Everybody's Reading

Monday, 1 January 2018

Favourite Reads of 2017

At the end of 2017, we asked readers to nominate a favourite read of the year, and write a one-sentence review of their chosen book. The book could be from any time or genre - the only qualification was that it had to be a book the reader found particularly memorable, striking or enjoyable during the last twelve months. Here are the responses we received. Wishing everyone a happy new year of reading and books!


Barbara Cooke 



The Bees by Laline Paull: "1984 in a hive, with more eco-criticism, and a happier ending."

Laurie Cusack



Solar Bones by Mike McCormack: "It made me shiver with joy; should’ve won the Booker by a country mile!"

Sharon Eckman



The Book of Dust: La Belle Sauvage by Philip Pullman: "long-awaited, every bit as wonderful as hoped for ... Glorious."

Peter Flack 



This Must Be the Place by Maggie O'Farrell: "Life and love on a one track train line that eventually passes everywhere."

Simon King



The Little Demon by Fyodor Sologub: "Early twentieth-century Russian writing of the cruel and satirical kind, this tale of a sadistic and insecure provincial schoolmaster is as black as a diseased lung."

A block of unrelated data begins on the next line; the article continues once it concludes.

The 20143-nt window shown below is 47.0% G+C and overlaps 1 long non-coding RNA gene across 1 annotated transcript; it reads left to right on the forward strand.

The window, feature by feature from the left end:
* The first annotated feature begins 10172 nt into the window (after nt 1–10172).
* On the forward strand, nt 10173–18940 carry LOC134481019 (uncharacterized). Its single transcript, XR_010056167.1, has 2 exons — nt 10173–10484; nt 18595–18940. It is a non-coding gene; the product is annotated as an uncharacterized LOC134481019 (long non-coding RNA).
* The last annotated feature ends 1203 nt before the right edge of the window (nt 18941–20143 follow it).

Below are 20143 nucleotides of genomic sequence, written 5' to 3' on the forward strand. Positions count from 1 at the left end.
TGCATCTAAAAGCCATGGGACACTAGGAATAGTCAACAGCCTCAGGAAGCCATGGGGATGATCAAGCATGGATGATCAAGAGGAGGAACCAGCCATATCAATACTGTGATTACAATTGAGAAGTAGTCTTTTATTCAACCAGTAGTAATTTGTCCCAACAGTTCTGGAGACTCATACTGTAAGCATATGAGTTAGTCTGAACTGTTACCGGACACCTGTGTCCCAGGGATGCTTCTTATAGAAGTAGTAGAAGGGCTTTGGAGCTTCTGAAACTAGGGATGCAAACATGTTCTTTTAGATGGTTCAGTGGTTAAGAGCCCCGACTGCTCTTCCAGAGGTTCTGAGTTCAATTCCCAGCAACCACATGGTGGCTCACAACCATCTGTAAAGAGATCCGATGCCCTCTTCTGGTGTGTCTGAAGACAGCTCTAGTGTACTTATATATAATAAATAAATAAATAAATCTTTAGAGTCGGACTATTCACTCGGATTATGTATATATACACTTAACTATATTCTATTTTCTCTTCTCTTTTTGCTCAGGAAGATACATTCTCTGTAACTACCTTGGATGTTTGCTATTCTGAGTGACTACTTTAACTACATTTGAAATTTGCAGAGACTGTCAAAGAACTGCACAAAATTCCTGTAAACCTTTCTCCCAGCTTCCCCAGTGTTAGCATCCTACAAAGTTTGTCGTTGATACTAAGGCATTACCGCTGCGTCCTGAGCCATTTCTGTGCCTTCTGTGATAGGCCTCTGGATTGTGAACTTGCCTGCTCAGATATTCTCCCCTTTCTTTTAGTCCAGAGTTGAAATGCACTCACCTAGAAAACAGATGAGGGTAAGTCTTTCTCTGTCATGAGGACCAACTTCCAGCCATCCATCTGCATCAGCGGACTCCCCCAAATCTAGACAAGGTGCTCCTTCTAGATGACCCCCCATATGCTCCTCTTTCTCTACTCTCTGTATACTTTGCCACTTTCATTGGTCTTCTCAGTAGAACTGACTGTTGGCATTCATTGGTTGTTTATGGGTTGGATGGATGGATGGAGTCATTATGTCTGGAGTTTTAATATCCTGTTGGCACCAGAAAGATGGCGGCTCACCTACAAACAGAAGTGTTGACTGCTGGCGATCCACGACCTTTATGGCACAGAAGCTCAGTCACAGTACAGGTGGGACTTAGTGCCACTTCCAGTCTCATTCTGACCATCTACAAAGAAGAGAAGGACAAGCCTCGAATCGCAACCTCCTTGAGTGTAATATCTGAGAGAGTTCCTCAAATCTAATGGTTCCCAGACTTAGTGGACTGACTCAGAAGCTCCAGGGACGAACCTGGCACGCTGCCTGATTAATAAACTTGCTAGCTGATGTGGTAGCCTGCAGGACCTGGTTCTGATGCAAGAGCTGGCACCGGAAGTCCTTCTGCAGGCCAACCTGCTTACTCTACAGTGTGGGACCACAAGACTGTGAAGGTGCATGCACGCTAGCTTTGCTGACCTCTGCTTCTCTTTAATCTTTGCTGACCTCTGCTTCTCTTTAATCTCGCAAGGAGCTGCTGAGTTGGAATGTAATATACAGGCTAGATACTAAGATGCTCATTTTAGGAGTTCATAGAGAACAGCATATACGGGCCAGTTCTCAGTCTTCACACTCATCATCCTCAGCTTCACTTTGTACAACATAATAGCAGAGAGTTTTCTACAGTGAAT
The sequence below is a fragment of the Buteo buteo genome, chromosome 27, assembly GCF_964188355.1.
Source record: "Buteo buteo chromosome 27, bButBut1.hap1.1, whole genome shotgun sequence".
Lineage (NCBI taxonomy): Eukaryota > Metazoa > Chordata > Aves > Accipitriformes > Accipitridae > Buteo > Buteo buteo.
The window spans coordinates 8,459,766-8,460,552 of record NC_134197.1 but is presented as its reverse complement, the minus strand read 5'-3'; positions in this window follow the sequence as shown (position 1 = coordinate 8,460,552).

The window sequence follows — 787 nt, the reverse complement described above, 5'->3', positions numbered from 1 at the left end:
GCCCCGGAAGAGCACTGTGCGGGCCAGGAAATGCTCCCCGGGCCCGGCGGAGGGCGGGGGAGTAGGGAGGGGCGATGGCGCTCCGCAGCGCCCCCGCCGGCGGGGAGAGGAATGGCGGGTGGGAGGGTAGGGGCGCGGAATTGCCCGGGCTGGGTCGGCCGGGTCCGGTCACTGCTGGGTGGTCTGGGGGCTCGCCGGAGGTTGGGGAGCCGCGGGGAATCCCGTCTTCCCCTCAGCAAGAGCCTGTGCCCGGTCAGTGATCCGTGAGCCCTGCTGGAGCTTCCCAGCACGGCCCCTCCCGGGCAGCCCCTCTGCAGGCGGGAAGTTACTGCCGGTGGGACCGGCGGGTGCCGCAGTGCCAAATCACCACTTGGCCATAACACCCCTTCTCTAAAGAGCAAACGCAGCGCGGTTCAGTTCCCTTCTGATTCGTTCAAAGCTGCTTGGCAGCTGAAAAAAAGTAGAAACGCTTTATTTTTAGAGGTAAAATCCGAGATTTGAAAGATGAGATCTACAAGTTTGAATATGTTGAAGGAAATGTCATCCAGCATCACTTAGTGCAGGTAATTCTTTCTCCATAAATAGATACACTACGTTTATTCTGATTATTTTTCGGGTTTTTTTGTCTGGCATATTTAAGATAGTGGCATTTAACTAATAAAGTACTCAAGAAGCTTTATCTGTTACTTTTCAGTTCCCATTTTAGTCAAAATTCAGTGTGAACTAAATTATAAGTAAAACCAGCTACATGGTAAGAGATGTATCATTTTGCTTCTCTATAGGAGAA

Kevan Manwaring 



The Underground Railroad by Colson Whitehead: "Boldly genre-bending, defiantly imaginative, and beautifully-crafted, it seems eerily resonant - a novel about an alternative past that is really about now." 

Alexandros Plasatis


The Complete Short Stories by James Purdy: "A sensitive observer, his prose is gentle and, when needed, fierce."

Robert Richardson



The Road by Cormac McCarthy: "The magnificent 2007 Pulitzer Prize winner has a setting of the terrifying aftermath of environmental disaster while still affirming humanity."

Jonathan Taylor



The Old Man and the Sea by Ernest Hemingway: "a masterpiece of storytelling. You feel like you're there, on the boat, with the old man."

Maria Taylor 



Return of the Native by Thomas Hardy: "I have nothing more to say than I loved reading this book." 

Miranda Taylor (aged 9)



Toto the Ninja Cat by Dermot O'Leary: "because it's fun and silly. It was fun to read and it took me only two days."

Rosalind Taylor (aged 9)



Rabbityness by Jo Empson "because it's my favourite book of all time."

Paul Taylor-McCartney 



Lincoln in the Bardo by George Saunders: "A heart-rending and life-affirming journey into that purgatorial space between knowable historical fact and extreme creative invention."  

Harry Whitehead



Sapiens by Yuval Noah Harari: "for making me see that industrial farming is the 'greatest crime in history' - now what the hell am I to do?"


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